Every software product has a target audience. For example, the audience for video game software is different from banking software. Therefore, when an organization develops or otherwise invests in a software product, it can assess whether the software product will be acceptable to its end users, its target audience, its purchasers and other stakeholders. Software testing aids the process of attempting to make this assessment. Not all software defects are caused by coding errors. One common source of expensive defects is requirement gaps, i.e. unrecognized requirements that result in errors of omission by the program designer. Requirement gaps can be non-functional requirements such as testability, maintainability, usability and security. Software faults occur through the following processes. A programmer makes an error. If this defect is executed, in certain situations the system will produce wrong results, causing a failure. Not all defects will result in failures. For example, defects in the dead code will never result in failures.
A defect can turn into a failure. Examples of these changes in environment include the software being run on a new computer hardware platform, alterations in source data, or interacting with different software. A single defect may result in a wide range of failure symptoms. A fundamental problem with software testing is that testing under all combinations of inputs and preconditions is not feasible with a simple product; this means that the number of defects in a software product can be large and defects that occur infrequently are difficult to find in testing. More non-functional dimensions of quality —usability, performance, reliability—can be subjective. Software developers can't test everything, but they can use combinatorial test design to identify the minimum number of tests needed to get the coverage they want. Combinatorial test design enables users to get greater test coverage with fewer tests. Whether they are looking for speed or
Agile software development
Agile software development is an approach to software development under which requirements and solutions evolve through the collaborative effort of self-organizing and cross-functional teams and their customer/end user. It advocates adaptive planning, evolutionary development, early delivery, continual improvement, it encourages rapid and flexible response to change; the term agile was popularized, by the Manifesto for Agile Software Development. The values and principles expoused in this manifesto were derived from and underpin a broad range of software development frameworks, including Scrum and Kanban. There is significant anecdotal evidence that adopting agile practices and values improves the agility of software professionals and organizations. Iterative and incremental development methods can be traced back as early as 1957, with evolutionary project management and adaptive software development emerging in the early 1970s. During the 1990s, a number of lightweight software development methods evolved in reaction to the prevailing heavyweight methods that critics described as overly regulated and micro-managed.
These included: rapid application development, from 1991. Although these all originated before the publication of the Agile Manifesto, they are now collectively referred to as agile software development methods. At the same time, similar changes were underway in aerospace. In 2001, seventeen software developers met at a resort in Snowbird, Utah to discuss these lightweight development methods, including among others Kent Beck, Ward Cunningham, Dave Thomas, Jeff Sutherland, Ken Schwaber, Jim Highsmith, Alistair Cockburn, Robert C. Martin. Together they published the Manifesto for Agile Software Development. In 2005, a group headed by Cockburn and Highsmith wrote an addendum of project management principles, the PM Declaration of Interdependence, to guide software project management according to agile software development methods. In 2009, a group working with Martin wrote an extension of software development principles, the Software Craftsmanship Manifesto, to guide agile software development according to professional conduct and mastery.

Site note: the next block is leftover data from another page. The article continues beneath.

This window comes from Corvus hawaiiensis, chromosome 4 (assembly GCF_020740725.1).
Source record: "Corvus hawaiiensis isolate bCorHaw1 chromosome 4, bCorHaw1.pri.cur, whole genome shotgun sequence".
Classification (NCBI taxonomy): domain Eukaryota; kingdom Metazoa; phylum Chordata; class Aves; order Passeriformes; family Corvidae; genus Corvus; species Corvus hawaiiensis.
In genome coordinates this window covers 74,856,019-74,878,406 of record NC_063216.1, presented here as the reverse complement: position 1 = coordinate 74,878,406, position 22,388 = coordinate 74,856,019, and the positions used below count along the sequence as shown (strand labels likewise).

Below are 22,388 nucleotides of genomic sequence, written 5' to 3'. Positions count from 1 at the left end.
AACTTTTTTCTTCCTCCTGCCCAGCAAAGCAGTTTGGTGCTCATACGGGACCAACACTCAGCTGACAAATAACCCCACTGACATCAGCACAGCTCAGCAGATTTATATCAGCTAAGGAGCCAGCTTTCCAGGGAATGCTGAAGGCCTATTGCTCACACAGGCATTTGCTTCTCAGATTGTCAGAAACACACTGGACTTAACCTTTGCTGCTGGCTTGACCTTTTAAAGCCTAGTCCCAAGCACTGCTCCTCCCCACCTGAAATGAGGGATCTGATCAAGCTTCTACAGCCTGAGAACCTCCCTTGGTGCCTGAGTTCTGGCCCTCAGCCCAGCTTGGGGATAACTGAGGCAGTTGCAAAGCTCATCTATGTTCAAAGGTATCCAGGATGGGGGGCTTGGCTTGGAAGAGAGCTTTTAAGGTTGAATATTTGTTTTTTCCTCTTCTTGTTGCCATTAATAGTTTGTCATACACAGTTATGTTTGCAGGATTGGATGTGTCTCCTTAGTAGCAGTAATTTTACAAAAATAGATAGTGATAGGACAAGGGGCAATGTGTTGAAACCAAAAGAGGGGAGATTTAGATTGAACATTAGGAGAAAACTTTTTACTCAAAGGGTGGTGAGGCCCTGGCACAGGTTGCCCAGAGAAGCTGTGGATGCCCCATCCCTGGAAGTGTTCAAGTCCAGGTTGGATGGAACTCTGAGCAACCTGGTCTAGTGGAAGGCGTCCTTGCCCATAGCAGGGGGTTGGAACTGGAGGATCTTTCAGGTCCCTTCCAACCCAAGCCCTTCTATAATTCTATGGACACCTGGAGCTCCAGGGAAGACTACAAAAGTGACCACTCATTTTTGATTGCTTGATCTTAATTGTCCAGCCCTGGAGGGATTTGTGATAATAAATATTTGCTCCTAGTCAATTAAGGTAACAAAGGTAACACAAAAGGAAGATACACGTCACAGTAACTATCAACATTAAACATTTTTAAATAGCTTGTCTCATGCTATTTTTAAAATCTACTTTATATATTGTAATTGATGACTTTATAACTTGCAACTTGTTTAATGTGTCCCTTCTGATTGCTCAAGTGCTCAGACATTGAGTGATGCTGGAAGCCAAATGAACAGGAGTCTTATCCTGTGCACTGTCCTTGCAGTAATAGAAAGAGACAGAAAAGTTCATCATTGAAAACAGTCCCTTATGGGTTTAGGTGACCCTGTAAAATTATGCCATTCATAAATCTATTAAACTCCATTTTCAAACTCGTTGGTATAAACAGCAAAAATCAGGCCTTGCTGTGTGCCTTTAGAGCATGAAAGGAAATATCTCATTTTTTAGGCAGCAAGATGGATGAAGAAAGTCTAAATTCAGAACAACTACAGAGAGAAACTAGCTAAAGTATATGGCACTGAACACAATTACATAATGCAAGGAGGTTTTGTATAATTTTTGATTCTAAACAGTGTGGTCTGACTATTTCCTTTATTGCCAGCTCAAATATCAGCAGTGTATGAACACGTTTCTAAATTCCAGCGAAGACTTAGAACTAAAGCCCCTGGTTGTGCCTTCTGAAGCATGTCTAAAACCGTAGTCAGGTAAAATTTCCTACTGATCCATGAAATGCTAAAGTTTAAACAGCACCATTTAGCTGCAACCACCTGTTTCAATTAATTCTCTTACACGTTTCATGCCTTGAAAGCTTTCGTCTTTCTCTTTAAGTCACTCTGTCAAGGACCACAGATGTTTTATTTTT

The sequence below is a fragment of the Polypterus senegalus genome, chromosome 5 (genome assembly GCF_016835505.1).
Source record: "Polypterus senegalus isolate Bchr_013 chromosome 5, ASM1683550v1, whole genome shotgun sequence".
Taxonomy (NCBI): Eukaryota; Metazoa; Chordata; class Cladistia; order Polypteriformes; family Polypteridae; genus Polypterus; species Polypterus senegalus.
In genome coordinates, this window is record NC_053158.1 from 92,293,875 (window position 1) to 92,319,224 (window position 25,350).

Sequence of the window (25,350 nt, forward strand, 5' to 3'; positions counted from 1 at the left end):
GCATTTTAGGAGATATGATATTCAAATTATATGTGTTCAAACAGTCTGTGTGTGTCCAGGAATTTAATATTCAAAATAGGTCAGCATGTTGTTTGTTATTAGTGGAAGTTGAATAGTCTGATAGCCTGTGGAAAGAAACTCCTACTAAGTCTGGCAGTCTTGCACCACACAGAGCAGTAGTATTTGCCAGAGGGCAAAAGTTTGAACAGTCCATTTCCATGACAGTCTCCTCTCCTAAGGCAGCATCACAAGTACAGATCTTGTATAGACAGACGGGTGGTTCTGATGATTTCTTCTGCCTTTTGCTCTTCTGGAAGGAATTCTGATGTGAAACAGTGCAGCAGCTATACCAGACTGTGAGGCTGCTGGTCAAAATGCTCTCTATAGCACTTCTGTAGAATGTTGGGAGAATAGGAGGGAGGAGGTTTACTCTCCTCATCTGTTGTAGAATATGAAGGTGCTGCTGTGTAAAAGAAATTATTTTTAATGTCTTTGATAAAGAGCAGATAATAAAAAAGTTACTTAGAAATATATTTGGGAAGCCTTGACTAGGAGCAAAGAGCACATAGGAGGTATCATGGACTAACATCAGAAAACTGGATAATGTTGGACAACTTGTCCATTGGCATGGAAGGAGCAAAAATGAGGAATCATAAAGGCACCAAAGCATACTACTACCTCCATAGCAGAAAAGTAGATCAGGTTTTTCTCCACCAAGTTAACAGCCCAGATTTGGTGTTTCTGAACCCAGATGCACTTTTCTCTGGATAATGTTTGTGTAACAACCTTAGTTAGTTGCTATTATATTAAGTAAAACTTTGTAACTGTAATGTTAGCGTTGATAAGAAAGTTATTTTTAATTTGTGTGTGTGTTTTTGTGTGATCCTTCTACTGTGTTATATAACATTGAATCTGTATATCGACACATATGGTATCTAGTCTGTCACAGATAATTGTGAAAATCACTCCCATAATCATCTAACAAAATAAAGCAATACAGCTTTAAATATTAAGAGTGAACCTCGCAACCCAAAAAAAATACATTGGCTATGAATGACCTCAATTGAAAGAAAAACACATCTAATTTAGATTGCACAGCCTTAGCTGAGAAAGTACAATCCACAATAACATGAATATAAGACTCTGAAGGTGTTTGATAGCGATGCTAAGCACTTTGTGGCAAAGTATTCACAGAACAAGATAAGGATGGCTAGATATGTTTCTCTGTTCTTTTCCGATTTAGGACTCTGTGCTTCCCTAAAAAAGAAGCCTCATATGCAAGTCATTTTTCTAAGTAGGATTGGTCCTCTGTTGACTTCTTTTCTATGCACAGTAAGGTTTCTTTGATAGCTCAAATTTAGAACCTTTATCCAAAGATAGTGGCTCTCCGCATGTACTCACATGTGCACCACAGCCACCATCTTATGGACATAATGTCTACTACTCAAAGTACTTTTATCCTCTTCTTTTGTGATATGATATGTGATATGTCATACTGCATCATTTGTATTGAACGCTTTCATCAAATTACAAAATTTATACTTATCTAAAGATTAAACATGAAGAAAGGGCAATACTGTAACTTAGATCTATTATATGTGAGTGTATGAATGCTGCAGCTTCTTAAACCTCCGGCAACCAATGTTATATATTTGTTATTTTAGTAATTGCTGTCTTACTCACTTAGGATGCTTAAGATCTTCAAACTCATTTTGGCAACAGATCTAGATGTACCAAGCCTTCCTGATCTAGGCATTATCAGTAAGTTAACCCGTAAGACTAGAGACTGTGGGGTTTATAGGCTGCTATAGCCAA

In 2011, the Agile Alliance created the Guide to Agile Practices, an evolving open-source compendium of the working definitions of agile practices and elements, along with interpretations and experience guidelines from the worldwide community of agile practitioners. Based on their combined experience of developing software and helping others do that, the seventeen signatories to the manifesto proclaimed that they value: Individuals and Interactions over processes and tools Working Software over comprehensive documentation Customer Collaboration over contract negotiation Responding to Change over following a plan That is to say, the items on the left are valued more than the items on the right; as Scott Ambler elucidated: Tools and processes are important, but it is more important to have competent people working together effectively. Good documentation is useful in helping people to understand how the software is built and how to use it, but the main point of development is to create software, not documentation.
A contract is important but is no substitute for working with customers to discover what they need. A project plan is important, but it must not be too rigid to accommodate changes in technology or the environment, stakeholders' priorities, people's understanding of the problem and its solution; some of the authors formed the Agile Alliance, a non-profit organization that promotes software development according to the manifesto's values and principles. Introducing the manifesto on behalf of the Agile Alliance, Jim Highsmith said, The Agile movement is not anti-methodology, in fact many of us want to restore credibility to the word methodology. We want to restore a balance. We embrace modeling, but not in order to file some diagram in a dusty corporate repository. We embrace documentation, but not hundreds of pages of rarely-used tomes. We recognize the limits of planning in a turbulent environment; those who would brand proponents of XP or SCRUM or any of the other Agile Methodologies as "hackers" are ignorant of both the methodologies and the original definition of the term hacker.